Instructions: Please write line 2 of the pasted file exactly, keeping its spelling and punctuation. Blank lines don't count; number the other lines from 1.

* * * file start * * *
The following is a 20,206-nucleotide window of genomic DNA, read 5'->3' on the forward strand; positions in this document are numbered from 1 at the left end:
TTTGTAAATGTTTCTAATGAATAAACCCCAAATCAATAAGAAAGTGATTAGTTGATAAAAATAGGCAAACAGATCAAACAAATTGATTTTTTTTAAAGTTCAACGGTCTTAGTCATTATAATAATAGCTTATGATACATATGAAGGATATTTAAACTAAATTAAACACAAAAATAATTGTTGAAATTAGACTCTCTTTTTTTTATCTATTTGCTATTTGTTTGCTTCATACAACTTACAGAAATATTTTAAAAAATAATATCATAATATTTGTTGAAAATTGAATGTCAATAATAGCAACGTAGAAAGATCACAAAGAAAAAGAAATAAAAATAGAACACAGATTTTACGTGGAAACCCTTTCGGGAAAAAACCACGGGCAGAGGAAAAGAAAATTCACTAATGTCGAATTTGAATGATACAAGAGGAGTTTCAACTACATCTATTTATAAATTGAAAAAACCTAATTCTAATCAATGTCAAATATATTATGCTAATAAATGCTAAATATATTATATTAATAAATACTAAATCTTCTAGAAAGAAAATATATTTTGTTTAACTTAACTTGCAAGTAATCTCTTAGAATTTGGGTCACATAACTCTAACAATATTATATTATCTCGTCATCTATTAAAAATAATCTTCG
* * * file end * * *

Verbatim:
TTTGTAAATGTTTCTAATGAATAAACCCCAAATCAATAAGAAAGTGATTAGTTGATAAAAATAGGCAAACAGATCAAACAAATTGATTTTTTTTAAAGTTCAACGGTCTTAGTCATTATAATAATAGCTTATGATACATATGAAGGATATTTAAACTAAATTAAACACAAAAATAATTGTTGAAATTAGACTCTCTTTTTTTTATCTATTTGCTATTTGTTTGCTTCATACAACTTACAGAAATATTTTAAAAAATAATATCATAATATTTGTTGAAAATTGAATGTCAATAATAGCAACGTAGAAAGATCACAAAGAAAAAGAAATAAAAATAGAACACAGATTTTACGTGGAAACCCTTTCGGGAAAAAACCACGGGCAGAGGAAAAGAAAATTCACTAATGTCGAATTTGAATGATACAAGAGGAGTTTCAACTACATCTATTTATAAATTGAAAAAACCTAATTCTAATCAATGTCAAATATATTATGCTAATAAATGCTAAATATATTATATTAATAAATACTAAATCTTCTAGAAAGAAAATATATTTTGTTTAACTTAACTTGCAAGTAATCTCTTAGAATTTGGGTCACATAACTCTAACAATATTATATTATCTCGTCATCTATTAAAAATAATCTTCG